Sunday, February 2, 2014

Weekly Article Reviewed by Alexa Wirth

Article Review:

Title: Controversial art finds home
Author: Randi Bjornstad
Source: The Register-Guard

Recently, censorship has become more and more prominent in the art community. But at what point to we draw the line between censoring content and restricting artists from sharing their thoughts and feelings? In this case of Linda Cunningham's piece, School Days, a few of a gallery's board members decided that her piece “didn’t fit”. The author of this article provided insight from both Linda and the board which supported the idea that her piece should have been allowed to be shown. The only generalization made about the piece was from the artist herself when she claimed that it was a response to her “feelings about [the shooting at]Sandy Hook and all the little children and teachers who were killed there”. It was also stated in the article, each of the censoring guidelines that the board uses to determine if a piece can be shown in the gallery and it was clear that School Days didn’t relate to any of the topics. With that being said, I 100% agree with the author and I feel that art will loose it’s integrity if it continues to be so harshly censored. Not to say that some things shouldn’t be censored. I just think it’s important for people to remember to be fair especially when it relates to art which is meant to be an outlet for artists to share their feelings with the world.

Overall, I think this article was easy to understand and analyze. The author did a good job of keeping his own opinions out and using an array of quotes and facts to support the topic at hand. This article relates to our course very much so because censorship is becoming a pressing issue that could greatly impact the Field of Art History. Like I stated in the previous paragraph, too much censorship could be damaging to the art community.What would we be left with then?


  1. I agree with Cakes. I think that it was a bad decision that this art piece was not put into the show. Out of the 20 board members only 3 voted on the decision of not putting the piece into the show. This piece has a lot of thought that goes into it. It has the childrens story book characters in it from the books I read when I was a kid. I like how she uses that. She also made up a little story line on the side that explains the piece in very dramatic detail while using very few words as possible. I mean while I was reading the phrase I was picturing what the scene might have looked on that day at Sandy Hook. It's a very serious piece that make the viewer think deeply. If I had children I'd go and hug and kiss them and tell them I love them right now after looking and reading about this piece. Makes me think about family. So I think the artist did a great job. I'm not sure what the board members were thinking when they decided not to let this piece into the show. In the end I'm sure this piece of art never would have been brought up in or class if it would have made it into the show...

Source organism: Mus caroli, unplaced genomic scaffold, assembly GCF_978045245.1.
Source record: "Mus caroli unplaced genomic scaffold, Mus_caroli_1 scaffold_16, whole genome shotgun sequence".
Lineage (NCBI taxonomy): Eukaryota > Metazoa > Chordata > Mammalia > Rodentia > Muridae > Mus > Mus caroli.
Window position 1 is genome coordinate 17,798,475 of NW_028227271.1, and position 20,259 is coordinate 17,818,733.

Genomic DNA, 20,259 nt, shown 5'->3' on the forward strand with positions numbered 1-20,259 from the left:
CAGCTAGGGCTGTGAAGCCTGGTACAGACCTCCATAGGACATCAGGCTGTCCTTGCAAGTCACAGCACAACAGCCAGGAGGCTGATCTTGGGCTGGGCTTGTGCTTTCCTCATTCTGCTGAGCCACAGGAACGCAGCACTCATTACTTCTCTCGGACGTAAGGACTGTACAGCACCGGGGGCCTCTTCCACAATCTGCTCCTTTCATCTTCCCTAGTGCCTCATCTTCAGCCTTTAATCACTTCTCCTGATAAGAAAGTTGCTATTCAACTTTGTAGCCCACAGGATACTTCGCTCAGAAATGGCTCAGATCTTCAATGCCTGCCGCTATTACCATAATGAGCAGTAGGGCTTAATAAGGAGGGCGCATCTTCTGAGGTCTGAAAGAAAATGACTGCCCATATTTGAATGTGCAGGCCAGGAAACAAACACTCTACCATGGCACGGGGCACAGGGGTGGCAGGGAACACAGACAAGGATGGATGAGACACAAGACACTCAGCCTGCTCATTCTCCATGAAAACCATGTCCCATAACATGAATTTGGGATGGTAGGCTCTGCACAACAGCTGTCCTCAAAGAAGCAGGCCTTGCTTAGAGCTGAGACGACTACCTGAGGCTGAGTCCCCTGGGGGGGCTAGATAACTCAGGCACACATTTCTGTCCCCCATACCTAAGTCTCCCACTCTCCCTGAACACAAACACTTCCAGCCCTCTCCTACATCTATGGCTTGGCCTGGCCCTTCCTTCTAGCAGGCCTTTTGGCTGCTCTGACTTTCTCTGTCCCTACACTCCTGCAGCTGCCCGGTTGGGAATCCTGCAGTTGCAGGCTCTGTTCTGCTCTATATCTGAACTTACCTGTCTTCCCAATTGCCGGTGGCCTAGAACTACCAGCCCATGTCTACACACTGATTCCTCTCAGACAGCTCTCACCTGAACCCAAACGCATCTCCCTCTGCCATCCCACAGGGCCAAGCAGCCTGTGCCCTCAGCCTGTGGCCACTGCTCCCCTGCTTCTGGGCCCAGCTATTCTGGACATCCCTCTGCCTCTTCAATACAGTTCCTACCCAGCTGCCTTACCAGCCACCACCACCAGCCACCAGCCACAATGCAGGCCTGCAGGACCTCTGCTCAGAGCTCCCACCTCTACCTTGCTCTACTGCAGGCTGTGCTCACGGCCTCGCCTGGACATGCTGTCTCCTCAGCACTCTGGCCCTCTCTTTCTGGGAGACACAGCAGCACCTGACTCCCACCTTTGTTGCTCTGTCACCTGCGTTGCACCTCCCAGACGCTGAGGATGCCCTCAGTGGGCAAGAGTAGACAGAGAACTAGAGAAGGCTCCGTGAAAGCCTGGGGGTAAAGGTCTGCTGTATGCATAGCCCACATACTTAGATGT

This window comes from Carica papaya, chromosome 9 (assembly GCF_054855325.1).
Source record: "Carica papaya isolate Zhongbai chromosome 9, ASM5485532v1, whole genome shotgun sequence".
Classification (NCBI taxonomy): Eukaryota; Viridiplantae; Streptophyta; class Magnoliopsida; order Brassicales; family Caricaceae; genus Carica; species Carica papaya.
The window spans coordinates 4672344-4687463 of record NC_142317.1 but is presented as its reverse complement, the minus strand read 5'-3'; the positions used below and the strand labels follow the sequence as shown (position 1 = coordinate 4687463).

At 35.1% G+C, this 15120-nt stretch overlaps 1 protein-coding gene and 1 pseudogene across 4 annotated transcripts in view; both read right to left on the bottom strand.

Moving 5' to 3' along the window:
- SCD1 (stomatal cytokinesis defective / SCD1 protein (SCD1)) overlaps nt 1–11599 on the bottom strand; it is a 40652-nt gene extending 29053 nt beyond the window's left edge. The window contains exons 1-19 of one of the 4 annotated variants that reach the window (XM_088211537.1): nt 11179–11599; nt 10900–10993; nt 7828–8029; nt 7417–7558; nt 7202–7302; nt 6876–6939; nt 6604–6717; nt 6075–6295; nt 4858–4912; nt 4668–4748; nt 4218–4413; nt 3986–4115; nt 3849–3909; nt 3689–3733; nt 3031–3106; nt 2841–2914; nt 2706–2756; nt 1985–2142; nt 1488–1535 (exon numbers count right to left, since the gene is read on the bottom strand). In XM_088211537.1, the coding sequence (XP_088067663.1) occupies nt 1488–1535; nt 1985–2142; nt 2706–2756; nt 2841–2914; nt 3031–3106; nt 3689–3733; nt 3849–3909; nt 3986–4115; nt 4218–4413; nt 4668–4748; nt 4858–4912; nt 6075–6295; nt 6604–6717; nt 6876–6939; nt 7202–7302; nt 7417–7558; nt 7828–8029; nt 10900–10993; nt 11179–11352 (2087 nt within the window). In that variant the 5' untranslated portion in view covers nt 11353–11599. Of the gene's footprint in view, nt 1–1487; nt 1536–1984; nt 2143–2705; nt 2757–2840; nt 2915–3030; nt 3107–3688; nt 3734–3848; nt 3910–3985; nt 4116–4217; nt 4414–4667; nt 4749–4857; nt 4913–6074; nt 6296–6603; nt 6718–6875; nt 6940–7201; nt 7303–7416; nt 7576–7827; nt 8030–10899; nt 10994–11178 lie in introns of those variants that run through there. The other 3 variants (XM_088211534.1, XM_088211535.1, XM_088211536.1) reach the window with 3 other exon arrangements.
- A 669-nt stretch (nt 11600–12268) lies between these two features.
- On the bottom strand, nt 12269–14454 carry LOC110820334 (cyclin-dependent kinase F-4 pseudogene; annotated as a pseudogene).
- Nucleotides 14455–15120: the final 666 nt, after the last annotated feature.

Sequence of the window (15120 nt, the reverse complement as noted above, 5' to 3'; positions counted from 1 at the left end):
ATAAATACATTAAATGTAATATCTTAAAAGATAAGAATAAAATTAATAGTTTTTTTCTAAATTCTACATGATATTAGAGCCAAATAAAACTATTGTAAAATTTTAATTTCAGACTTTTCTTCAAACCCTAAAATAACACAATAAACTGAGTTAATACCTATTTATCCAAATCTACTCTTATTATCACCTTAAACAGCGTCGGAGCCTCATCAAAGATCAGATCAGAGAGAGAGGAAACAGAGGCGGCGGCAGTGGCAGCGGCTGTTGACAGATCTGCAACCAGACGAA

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  3. I am very happy that Linda Cunningham's assemblage titled "School Days" is being displayed in the New Zone Gallery in downtown Eugene, Oregon. It seems that the censorship board in the New Zone Gallery is not as afraid of controversy as they are at the Emerald Art Center in downtown Springfield, Oregon. If I were a dues paying member at the Emerald Art Center, I would also drop out of a gallery that would not display a work of art just because there is controversal matter involved. I believe that art should make the viewer THINK and that a little controversy aids in that process. I also agree with the author of the article "Controversal Art Finds Home", Randi Bjornstad in The Register-Guard and with Alexa that "art will lose its integrity if it continues to be so harshly censored".

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  5. On one hand, I agree with Alexa on the idea of over censorship threatening the art community, because as Cunningham had done with School Days, it illustrates her personal reflection and expression on the Sandy Hook shooting. The fact that only three of the twenty board members had voted on the decision of if it should be shown in the gallery or not is outrageous. On the other hand though, Over-censorship in the art community is in my opinion a good thing, as Jud Turner had said: “That’s one fascinating thing about attempting censorship — it often backfires.” If it had not been for the Emerald Art Center's decision not to show Cunningham's piece, she would not be getting nearly as much attention.